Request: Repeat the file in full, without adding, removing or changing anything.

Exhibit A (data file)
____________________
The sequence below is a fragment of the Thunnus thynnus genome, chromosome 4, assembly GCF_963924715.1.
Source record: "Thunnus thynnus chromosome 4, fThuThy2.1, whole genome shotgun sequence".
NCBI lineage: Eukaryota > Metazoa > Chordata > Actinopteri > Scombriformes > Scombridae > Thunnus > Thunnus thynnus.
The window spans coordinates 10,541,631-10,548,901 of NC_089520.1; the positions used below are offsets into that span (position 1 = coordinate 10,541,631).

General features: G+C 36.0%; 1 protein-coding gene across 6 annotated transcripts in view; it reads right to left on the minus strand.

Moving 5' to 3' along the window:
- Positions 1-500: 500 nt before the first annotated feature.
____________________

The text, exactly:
The sequence below is a fragment of the Thunnus thynnus genome, chromosome 4, assembly GCF_963924715.1.
Source record: "Thunnus thynnus chromosome 4, fThuThy2.1, whole genome shotgun sequence".
NCBI lineage: Eukaryota > Metazoa > Chordata > Actinopteri > Scombriformes > Scombridae > Thunnus > Thunnus thynnus.
The window spans coordinates 10,541,631-10,548,901 of NC_089520.1; the positions used below are offsets into that span (position 1 = coordinate 10,541,631).

General features: G+C 36.0%; 1 protein-coding gene across 6 annotated transcripts in view; it reads right to left on the minus strand.

Moving 5' to 3' along the window:
- Positions 1-500: 500 nt before the first annotated feature.